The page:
steve cohen mets
Syndication: The Record

Clearly, the best way to kickstart a Mets offseason spending spree is having Steve Cohen and Co. miss out on a pitcher they’re pursuing.

It happened last winter with Steven Matz. That led to New York signing Eduardo Escobar, Mark Canha, Starling Marte, and Max Scherzer in less than a week. This year, it was Jacob deGrom bolting for the Texas Rangers.

Since that happened, the Mets have signed Justin Verlander, Jose Quintana, Kodai Senga, and Brandon Nimmo, equaling just shy of $360 million. But you know what? That’s just not good enough for some people.

If you spend any time on the Twitter machine, you’ll see a couple of consistent gripes:

  • The Mets have a record payroll. They’re spending too much money and are just trying to buy a championship!
  • New York has spent all this money and they still haven’t gotten any better.

Every time I see one of these takes, I just shake my head in disgust. But while I was busy basking in the glory of New York agreeing to terms with Senga, I saw this one and finally had enough:

One of the worst offseasons they’ve ever seen? A common retort from those challenging these takes has typically been…well, what else are the Mets supposed to do? And that’s pretty on point.

Upon entering the offseason, the Mets had the following situation on their roster:

  • The only veteran starting pitcher guaranteed to return was Max Scherzer.
  • Drew Smith was the only reliever with significant big-league experience in the bullpen.
  • Brandon Nimmo was the only major Mets position player to hit the open market, but he was clearly the best primary center fielder/leadoff hitter available.

This team won 101 regular-season games in 2022. We knew New York was going to be a big spender this winter because that was the only way for them to be a postseason contender again. And we also knew that because so many impact players were becoming free agents, the payroll would continue to rise.

Regarding Edwin Diaz and Nimmo, each of them was the best option at their respective positions in free agency. The Mets went and re-signed them. They replaced deGrom, who started 11 games last season, with Verlander, who just won his third Cy Young Award.

Quintana, who posted 4.0 fWAR last year, replaces Taijuan Walker, who was worth 2.5 fWAR. Chris Bassitt is a known commodity in the big leagues and Senga is an unknown, but the potential upside is tremendous. Oh, and for the cost of deGrom’s $185 million contract, the Mets filled out their rotation with those three arms:

If New York instead re-signed deGrom, you just know critics would rip that apart because of the potential injury risk.

Do the Mets still have work to do? Yes, absolutely. An entire winter’s worth of acquisitions wasn’t made within the past week (although it did feel like it). Let’s wait for the front office to finish their offseason plan before deciding whether the 2023 squad is better or worse than the 2022 iteration (on paper, mind you). The rotation appears set now, but the bullpen still needs some work, and ideally, the lineup could use another bat.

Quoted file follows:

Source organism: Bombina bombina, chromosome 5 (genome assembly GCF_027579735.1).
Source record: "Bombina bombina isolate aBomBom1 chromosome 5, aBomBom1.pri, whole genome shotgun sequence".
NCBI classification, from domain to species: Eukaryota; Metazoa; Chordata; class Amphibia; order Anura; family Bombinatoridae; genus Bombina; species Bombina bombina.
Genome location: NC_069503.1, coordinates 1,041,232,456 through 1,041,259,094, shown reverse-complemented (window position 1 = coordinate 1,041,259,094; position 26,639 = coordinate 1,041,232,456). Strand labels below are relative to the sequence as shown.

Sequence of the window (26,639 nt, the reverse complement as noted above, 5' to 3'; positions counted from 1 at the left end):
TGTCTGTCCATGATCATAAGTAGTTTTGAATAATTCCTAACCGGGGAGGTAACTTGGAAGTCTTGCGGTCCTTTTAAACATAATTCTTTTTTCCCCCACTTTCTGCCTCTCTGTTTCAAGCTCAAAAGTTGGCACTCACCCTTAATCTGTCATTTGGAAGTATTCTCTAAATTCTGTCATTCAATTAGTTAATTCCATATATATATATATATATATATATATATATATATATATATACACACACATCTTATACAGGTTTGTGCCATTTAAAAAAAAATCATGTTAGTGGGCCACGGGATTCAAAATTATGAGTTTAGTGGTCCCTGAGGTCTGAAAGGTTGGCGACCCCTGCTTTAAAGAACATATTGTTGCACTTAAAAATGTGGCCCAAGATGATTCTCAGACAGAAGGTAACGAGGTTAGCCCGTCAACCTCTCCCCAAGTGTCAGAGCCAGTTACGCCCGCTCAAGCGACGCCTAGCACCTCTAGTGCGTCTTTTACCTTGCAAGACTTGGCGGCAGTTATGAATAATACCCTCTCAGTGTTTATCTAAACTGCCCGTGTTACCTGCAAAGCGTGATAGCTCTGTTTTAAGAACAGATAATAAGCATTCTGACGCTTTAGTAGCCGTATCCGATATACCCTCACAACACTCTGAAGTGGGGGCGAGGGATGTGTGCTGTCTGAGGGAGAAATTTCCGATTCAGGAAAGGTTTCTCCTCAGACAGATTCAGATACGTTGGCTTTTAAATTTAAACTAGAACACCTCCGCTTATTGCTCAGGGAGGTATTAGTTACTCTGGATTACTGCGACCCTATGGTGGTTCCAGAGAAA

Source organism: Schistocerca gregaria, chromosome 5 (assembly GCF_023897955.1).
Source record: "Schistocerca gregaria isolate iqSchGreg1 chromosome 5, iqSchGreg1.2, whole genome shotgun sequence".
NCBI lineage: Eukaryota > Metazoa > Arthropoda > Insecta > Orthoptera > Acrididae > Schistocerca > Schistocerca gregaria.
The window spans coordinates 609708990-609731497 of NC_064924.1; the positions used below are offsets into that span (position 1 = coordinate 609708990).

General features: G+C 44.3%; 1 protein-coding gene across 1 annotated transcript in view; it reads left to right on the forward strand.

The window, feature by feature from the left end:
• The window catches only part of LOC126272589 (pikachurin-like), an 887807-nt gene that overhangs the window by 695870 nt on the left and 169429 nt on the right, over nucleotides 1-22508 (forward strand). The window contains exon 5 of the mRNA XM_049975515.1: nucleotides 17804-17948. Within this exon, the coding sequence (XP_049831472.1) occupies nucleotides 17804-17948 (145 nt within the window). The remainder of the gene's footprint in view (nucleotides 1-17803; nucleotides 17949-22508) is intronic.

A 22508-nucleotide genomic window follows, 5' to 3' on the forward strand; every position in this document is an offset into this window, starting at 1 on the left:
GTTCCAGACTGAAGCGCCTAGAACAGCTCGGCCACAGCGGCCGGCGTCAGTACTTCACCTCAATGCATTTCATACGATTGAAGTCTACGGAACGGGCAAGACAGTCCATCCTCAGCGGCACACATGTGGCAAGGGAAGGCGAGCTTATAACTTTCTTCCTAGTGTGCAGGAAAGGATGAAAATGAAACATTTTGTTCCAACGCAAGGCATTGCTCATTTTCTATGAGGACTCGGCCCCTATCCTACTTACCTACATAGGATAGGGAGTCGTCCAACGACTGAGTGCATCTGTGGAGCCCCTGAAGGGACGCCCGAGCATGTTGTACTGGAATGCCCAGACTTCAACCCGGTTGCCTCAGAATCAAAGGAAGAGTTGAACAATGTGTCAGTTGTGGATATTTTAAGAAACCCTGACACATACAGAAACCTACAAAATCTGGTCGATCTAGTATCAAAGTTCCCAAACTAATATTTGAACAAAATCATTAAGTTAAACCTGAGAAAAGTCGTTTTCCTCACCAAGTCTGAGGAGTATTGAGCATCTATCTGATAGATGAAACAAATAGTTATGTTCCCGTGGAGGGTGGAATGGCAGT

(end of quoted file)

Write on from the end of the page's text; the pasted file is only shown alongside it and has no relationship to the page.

Could they really get everyone mad and go after Carlos Correa? It seems unlikely, but nothing appears off-limits for the Mets these days. If New York doesn’t get another hitter, the criticism will be, “Well, their offense stunk and they’re just bringing back the same guys.”

Yes, the offense could use more power. And yes, they battled with inconsistency throughout the second half. But despite all that (and the bad final two weeks of the season), the Mets’ offense was among the top three in baseball according to wRC+.

Even if the dust settles and people continue to say the 2023 Mets aren’t as good as the 2022 squad, my response will be… OK? Those 101 wins are the second most in franchise history. It’s the fourth time they’ve reached that mark, and the first time since 1988. With the Braves and Phillies also in the National League East, I’m not counting on another 100-win season.

So what if they win like… 90 games? Just qualify for the postseason and hopefully get hot at the right time. The Mets did that in 2015 and we just saw the 87-win Phillies do that, too. But since Cohen and the Mets are spending at unprecedented levels, there will be criticism regardless of what happens next.

If New York rides this all the way to a title, people will say it was easy because they just bought everybody. And if they fall short — which is a distinct possibility because 29 of 30 teams do every year — they’ll get ridiculed because they spent all that money and don’t have a title to show for it.

This is your classic damned if you do, damned if you don’t scenario. It’s annoying and it’s already getting old.

However, if I had to pick one of these scenarios to deal with, it’d definitely be this one. Things are a lot easier to handle for fans when your favorite team has the sport’s richest owner who is willing to do whatever it takes to win.

Matt Musico can be reached at and you can follow him on Twitter: @mmusico8.

Matt Musico is an editor for ESNY. He’s been writing about baseball and the Mets for the past decade. His work has been featured on numberFire, MetsMerized Online, Bleacher Report, and Yahoo! Sports.